Chúc Mừng Năm Mới/新年快乐/Happy Lunar New Year

As I write this, I’m currently sitting in my grandmother’s pastel green living room couch. I came home for Tết, or Vietnamese New Year, to celebrate with my family. This year is the year of the Horse. So those whose zodiac sign is the horse, expect a lot of luck coming your way this year. Tết celebrations can be divided into three parts: before New Year’s Eve, New Year’s Eve and New Year’s Day.

When I was younger, I looked forward to Tết because there would be special foods that my grandmother would make and receive lì xì, red envelope money. Common Vietnamese food to prepare and eat during the New Year are Bánh Chưng or Bánh Tét, or sticky rice cakes. But these are not a dessert food; they’re savory and made by tightly wrapping sticky rice filled with mung bean and pork in banana leaves. Bánh Tét is shaped like a rectangle, while Bánh Chưng is shaped like a square. There is some symbolism behind those shapes, but for our purposes, you just need to know that they are delicious.

Typically my family also eats dưa món, pickled carrots and radish in fish sauce, with the sticky rice cakes. Recipes differ from family to family, and my grandmother likes to make hers with carrots, radish, green papaya, ginger, garlic and red chilis. She knows I can’t stand the taste of pickled ginger, so she makes jars without the ginger and extra green papaya for me. Dưa món can be time consuming to make because the vegetables need to be air dried and the pickling process takes about one week. But the pickled flavor is unlike the pickles we eat with hot dogs; it’s a combination of sweet and salty that is unique from the fish sauce and the vegetables are crunchier.

Tết isn’t all about the food, although food is a big part of the celebration. There are New Year greetings or sayings we say to family and friends to wish them a year full of luck, prosperity and health. My grandmother also makes offerings to different gods; I know one of them is the Kitchen God or Ông Táo. She prepares dishes and places them in a special place in her kitchen and by the altar, where she displays photos of my late grandfather and great-grandparents.  During Tết whenever we place some sort of offering on the altar, like tea, flowers or fruits, we bow and ask our ancestors to accept those offerings. It’s also important to hold incense sticks and bow to our ancestors and ask for their blessings for the New Year.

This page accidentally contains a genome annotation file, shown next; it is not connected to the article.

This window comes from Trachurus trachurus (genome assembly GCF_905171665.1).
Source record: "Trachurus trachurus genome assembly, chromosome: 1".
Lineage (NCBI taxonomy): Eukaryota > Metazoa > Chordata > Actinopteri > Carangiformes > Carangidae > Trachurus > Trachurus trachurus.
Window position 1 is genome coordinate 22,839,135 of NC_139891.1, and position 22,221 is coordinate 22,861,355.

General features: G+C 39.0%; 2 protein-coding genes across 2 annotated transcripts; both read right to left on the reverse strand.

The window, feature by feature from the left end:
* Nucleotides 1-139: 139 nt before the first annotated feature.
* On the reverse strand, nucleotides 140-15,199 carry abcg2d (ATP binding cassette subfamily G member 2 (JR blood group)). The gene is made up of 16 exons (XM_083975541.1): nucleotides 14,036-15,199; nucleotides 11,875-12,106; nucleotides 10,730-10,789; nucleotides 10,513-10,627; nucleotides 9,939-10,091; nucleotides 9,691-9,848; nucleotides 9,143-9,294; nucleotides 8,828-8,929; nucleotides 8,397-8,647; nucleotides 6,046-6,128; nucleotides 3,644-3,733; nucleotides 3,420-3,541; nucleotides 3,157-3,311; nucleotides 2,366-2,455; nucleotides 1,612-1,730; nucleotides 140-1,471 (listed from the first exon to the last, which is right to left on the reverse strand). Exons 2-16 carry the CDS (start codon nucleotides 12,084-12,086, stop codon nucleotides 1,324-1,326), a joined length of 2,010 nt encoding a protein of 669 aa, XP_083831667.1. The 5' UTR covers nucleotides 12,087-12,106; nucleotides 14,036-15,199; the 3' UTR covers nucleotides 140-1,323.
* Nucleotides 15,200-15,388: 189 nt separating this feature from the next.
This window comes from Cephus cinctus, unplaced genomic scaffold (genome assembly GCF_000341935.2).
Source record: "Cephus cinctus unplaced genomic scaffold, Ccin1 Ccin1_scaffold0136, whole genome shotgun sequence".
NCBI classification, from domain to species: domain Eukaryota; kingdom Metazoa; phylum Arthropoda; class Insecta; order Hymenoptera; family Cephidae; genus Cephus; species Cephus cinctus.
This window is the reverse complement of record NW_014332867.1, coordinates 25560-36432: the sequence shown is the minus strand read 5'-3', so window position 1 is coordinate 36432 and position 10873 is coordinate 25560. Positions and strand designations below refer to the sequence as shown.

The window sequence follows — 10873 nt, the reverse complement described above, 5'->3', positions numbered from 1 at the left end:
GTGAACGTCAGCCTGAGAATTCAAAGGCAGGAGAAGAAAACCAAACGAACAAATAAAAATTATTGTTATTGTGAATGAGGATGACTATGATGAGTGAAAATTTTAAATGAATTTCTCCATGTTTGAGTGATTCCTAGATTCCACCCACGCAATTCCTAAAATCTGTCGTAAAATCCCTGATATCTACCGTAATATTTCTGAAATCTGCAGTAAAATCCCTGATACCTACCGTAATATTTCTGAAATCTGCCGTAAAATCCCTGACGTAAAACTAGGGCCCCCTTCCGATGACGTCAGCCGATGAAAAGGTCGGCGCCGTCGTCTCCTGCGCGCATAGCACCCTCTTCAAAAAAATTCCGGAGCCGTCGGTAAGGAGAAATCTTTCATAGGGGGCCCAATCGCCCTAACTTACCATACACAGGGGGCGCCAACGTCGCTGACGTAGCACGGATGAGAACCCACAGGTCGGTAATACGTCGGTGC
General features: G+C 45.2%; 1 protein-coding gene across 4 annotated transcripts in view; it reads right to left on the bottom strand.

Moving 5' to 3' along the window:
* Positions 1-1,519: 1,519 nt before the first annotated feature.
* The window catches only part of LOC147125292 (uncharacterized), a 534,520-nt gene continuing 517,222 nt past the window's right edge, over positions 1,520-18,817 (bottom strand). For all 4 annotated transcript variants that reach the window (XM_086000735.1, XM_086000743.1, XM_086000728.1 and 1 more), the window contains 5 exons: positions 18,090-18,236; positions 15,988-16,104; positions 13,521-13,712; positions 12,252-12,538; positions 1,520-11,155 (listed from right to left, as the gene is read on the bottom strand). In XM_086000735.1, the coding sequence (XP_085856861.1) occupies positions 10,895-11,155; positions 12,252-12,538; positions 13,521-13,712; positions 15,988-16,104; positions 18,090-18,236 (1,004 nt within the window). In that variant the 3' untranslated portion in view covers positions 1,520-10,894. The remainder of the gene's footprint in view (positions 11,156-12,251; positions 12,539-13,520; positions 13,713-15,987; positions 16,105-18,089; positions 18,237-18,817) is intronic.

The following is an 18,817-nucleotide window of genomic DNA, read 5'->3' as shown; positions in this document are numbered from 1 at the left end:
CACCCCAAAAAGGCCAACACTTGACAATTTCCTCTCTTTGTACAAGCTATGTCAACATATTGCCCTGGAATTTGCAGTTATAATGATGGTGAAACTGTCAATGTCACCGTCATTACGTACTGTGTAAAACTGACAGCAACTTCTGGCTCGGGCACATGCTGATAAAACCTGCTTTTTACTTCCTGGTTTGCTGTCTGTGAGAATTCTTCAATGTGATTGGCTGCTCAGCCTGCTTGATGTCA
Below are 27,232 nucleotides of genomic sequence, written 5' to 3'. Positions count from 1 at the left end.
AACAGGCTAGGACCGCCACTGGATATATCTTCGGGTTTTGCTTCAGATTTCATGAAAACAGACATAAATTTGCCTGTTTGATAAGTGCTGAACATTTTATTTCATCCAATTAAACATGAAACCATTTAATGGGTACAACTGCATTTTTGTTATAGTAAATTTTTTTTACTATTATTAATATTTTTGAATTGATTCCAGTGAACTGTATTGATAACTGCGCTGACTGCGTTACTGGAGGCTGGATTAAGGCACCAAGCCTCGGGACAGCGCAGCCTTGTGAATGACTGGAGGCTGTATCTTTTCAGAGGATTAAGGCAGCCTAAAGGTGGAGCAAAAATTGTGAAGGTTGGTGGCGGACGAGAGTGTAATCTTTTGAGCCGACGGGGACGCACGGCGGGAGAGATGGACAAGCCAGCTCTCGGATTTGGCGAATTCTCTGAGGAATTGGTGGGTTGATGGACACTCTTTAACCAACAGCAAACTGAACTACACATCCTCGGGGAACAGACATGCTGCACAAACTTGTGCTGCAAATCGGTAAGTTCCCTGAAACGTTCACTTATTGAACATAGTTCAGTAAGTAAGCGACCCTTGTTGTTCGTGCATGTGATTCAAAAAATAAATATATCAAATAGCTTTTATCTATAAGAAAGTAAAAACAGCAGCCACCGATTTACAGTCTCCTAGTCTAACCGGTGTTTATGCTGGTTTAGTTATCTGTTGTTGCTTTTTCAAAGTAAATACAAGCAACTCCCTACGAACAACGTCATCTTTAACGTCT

I always thought these rituals seemed superstitious and strange when I was younger. I felt as if I just had to go through the motions and didn’t quite understand the deeper meaning behind these traditions. Since most of my family now lives in America, I’ve developed a better appreciation for these traditions and how they connect us back to Vietnam. The different customs, such as cleaning the home before the New Year and never bickering on New Year’s Day, are preserved in my family to keep our Vietnamese identity intact despite our distance from the homeland. We’ve adapted many of the customs, and merged them with American holidays such as Thanksgiving and Christmas, where we still place offerings at the altar and ask our ancestors for their protection.

On a final note, Lunar New Year is my favorite holiday, because who doesn’t want to celebrate New Year’s twice, this second time with better food (I haven’t encountered any unique American dishes for the New Year, sorry USA) and better decorations (red and gold just goes together).

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